ESPN's Lisa Salters reported from the sideline during the broadcast that Saints coach Sean Payton reached out to Falcons coach Dan Quinn with the idea earlier in the week and that player leaders from both teams loved it. The coaches left it up to their quarterbacks, Drew Brees and Matt Ryan, to come up with the exact way for that statement to be both unifying and respectful of the national anthem.
Payton and Quinn figured it was a great way for players to join the growing protests around the NFL against injustice in America while still making it a message about unity, especially with two longtime rival teams from culturally rich cities. They planned to spend a minute holding hands in thought and prayer.
"I reached out to Drew [Brees] and just told him we were on board," Ryan said. "But I think the big thing was, I mean, obviously, everybody knows what's been going on throughout this entire year and for a long time. And people think things need to change. We all felt like the best way to do it was everybody do it together. And we wanted to send a message loud and clear that unity is probably the best way to make a change, and I thought that came across loud and clear tonight."
The gesture was inspired by the latest police shootings in Charlotte, North Carolina, and Tulsa, Oklahoma, this past week. A source suggested to Salter that a handful of players had been feeling outside pressure to join the cause, but they didn't want to do it at the expense of the teams.
Saints running back Mark Ingram expressed that very conundrum earlier this week.
"We'll probably come up with something before Sunday. We just want everybody to be on the same page, and we want it to be unity," said Ingram, who has strongly supported the message of San Francisco 49ers quarterback Colin Kaepernick and others who have protested during the national anthem and who said more than once Friday that his "heart is hurting."
"We want it to be all, everybody, because that's what we're trying to do. We're trying to bring everybody together. Our nation needs to come together. Everybody needs to care for each other," Ingram said. "And that's what's so good about sports. It brings everybody together, no matter what race. These are my brothers in here. Guys I played with in the past, those are my brothers. You don't see color. You just see a guy who you work hard with and go to battle with and work with every single day.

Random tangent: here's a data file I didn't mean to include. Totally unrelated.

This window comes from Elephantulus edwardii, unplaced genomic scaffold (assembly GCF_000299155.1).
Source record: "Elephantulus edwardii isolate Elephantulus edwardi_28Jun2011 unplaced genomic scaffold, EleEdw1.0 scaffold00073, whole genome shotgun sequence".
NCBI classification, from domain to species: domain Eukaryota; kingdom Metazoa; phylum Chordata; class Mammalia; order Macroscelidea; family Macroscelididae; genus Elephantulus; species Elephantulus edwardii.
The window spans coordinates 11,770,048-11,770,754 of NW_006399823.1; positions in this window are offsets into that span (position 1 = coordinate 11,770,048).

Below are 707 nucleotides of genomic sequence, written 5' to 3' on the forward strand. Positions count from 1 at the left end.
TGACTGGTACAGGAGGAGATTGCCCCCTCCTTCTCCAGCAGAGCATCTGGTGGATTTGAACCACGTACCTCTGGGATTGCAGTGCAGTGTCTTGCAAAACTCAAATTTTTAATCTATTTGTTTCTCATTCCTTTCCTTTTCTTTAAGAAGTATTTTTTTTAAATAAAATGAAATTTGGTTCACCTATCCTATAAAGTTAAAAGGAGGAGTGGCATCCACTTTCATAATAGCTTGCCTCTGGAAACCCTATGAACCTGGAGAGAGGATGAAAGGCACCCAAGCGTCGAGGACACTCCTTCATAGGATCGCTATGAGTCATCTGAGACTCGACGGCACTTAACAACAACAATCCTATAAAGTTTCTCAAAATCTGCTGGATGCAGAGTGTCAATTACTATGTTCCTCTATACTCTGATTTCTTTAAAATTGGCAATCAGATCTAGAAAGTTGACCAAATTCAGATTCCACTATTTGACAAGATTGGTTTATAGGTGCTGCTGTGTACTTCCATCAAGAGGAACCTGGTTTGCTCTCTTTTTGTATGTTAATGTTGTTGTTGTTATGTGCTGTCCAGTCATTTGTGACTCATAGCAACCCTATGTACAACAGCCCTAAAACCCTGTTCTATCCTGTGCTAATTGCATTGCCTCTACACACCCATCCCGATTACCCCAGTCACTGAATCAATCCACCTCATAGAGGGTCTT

"I understand that there's differences when you go out to the real world, so we just want to set an example, and we want to bring unity. We want everybody to be together and don't want to do anything that causes division or controversy."
Brees was one of the most vocal critics of Kaepernick and his decision to use the national anthem as his forum for protest. Brees said he supported Kaepernick's message but "wholeheartedly" disagreed with his method because he found it disrespectful to the flag and the sacrifices of military members.
"It's a serious issue," Brees said after the Falcons' 45-32 victory Monday, "and we felt like an appropriate way to show our unity and bring attention to that was by making that circle together, everybody lock arms, take a moment of silence, to pray, to be in thought, meditation, whatever you want to do. ... [It was] the way we would like to give attention -- after the national anthem -- in a way that shows we're all in this together."
Falcons tight end Jacob Tamme issued a statement on Twitter after the game praising the pregame show of unity as "what we wanted to show tonight."
Said Ingram earlier this week: "I know people have different opinions about the anthem. But Kaep's cause and what he's doing it for, for the injustices of not just blacks but anybody who [is a victim of] police brutality ... I know it happens to everybody, whites, blacks, Asians. It's just unfortunate.
"So I support [the protestors] and everything they stand for 100 percent. But with my team, I want us to do something that we all would be proud of. It's just unfortunate what's going on in our country right now."